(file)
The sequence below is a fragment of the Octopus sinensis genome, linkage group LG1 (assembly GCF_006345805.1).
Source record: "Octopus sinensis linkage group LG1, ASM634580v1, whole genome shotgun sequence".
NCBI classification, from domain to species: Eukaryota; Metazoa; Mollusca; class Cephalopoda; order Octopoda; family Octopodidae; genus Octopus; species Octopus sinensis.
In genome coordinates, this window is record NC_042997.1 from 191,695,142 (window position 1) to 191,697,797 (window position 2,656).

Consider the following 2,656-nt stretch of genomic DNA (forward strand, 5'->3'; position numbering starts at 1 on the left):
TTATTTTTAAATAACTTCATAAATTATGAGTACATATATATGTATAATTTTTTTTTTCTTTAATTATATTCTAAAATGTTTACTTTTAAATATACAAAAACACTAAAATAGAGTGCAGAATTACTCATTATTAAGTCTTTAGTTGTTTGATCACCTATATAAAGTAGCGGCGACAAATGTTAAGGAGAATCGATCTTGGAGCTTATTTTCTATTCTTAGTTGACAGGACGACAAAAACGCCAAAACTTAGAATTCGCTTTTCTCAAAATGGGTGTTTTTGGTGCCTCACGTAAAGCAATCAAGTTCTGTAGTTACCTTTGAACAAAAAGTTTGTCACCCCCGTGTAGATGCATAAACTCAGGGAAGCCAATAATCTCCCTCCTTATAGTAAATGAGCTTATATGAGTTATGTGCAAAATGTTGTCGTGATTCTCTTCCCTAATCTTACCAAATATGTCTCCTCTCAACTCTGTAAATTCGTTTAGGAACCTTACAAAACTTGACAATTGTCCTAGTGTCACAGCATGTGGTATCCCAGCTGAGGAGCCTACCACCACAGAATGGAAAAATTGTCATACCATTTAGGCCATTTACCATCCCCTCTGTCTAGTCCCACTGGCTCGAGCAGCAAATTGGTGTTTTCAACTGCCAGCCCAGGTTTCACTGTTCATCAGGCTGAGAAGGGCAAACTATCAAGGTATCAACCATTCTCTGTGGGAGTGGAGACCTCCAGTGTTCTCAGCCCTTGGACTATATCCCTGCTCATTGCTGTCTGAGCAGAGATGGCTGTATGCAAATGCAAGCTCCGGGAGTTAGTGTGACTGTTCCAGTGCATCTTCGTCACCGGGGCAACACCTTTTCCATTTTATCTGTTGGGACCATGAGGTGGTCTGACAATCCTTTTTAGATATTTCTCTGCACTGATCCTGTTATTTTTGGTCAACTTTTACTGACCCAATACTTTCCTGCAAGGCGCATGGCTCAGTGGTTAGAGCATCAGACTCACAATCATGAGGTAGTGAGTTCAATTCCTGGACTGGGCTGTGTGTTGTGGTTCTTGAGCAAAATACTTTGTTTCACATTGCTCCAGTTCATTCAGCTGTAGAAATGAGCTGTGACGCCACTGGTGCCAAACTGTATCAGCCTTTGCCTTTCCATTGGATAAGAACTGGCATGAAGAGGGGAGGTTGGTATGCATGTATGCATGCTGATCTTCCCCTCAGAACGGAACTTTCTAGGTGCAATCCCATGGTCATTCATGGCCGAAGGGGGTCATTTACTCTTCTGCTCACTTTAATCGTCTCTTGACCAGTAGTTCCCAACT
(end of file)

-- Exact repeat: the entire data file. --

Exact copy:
The sequence below is a fragment of the Octopus sinensis genome, linkage group LG1 (assembly GCF_006345805.1).
Source record: "Octopus sinensis linkage group LG1, ASM634580v1, whole genome shotgun sequence".
NCBI classification, from domain to species: Eukaryota; Metazoa; Mollusca; class Cephalopoda; order Octopoda; family Octopodidae; genus Octopus; species Octopus sinensis.
In genome coordinates, this window is record NC_042997.1 from 191,695,142 (window position 1) to 191,697,797 (window position 2,656).

Consider the following 2,656-nt stretch of genomic DNA (forward strand, 5'->3'; position numbering starts at 1 on the left):
TTATTTTTAAATAACTTCATAAATTATGAGTACATATATATGTATAATTTTTTTTTTCTTTAATTATATTCTAAAATGTTTACTTTTAAATATACAAAAACACTAAAATAGAGTGCAGAATTACTCATTATTAAGTCTTTAGTTGTTTGATCACCTATATAAAGTAGCGGCGACAAATGTTAAGGAGAATCGATCTTGGAGCTTATTTTCTATTCTTAGTTGACAGGACGACAAAAACGCCAAAACTTAGAATTCGCTTTTCTCAAAATGGGTGTTTTTGGTGCCTCACGTAAAGCAATCAAGTTCTGTAGTTACCTTTGAACAAAAAGTTTGTCACCCCCGTGTAGATGCATAAACTCAGGGAAGCCAATAATCTCCCTCCTTATAGTAAATGAGCTTATATGAGTTATGTGCAAAATGTTGTCGTGATTCTCTTCCCTAATCTTACCAAATATGTCTCCTCTCAACTCTGTAAATTCGTTTAGGAACCTTACAAAACTTGACAATTGTCCTAGTGTCACAGCATGTGGTATCCCAGCTGAGGAGCCTACCACCACAGAATGGAAAAATTGTCATACCATTTAGGCCATTTACCATCCCCTCTGTCTAGTCCCACTGGCTCGAGCAGCAAATTGGTGTTTTCAACTGCCAGCCCAGGTTTCACTGTTCATCAGGCTGAGAAGGGCAAACTATCAAGGTATCAACCATTCTCTGTGGGAGTGGAGACCTCCAGTGTTCTCAGCCCTTGGACTATATCCCTGCTCATTGCTGTCTGAGCAGAGATGGCTGTATGCAAATGCAAGCTCCGGGAGTTAGTGTGACTGTTCCAGTGCATCTTCGTCACCGGGGCAACACCTTTTCCATTTTATCTGTTGGGACCATGAGGTGGTCTGACAATCCTTTTTAGATATTTCTCTGCACTGATCCTGTTATTTTTGGTCAACTTTTACTGACCCAATACTTTCCTGCAAGGCGCATGGCTCAGTGGTTAGAGCATCAGACTCACAATCATGAGGTAGTGAGTTCAATTCCTGGACTGGGCTGTGTGTTGTGGTTCTTGAGCAAAATACTTTGTTTCACATTGCTCCAGTTCATTCAGCTGTAGAAATGAGCTGTGACGCCACTGGTGCCAAACTGTATCAGCCTTTGCCTTTCCATTGGATAAGAACTGGCATGAAGAGGGGAGGTTGGTATGCATGTATGCATGCTGATCTTCCCCTCAGAACGGAACTTTCTAGGTGCAATCCCATGGTCATTCATGGCCGAAGGGGGTCATTTACTCTTCTGCTCACTTTAATCGTCTCTTGACCAGTAGTTCCCAACT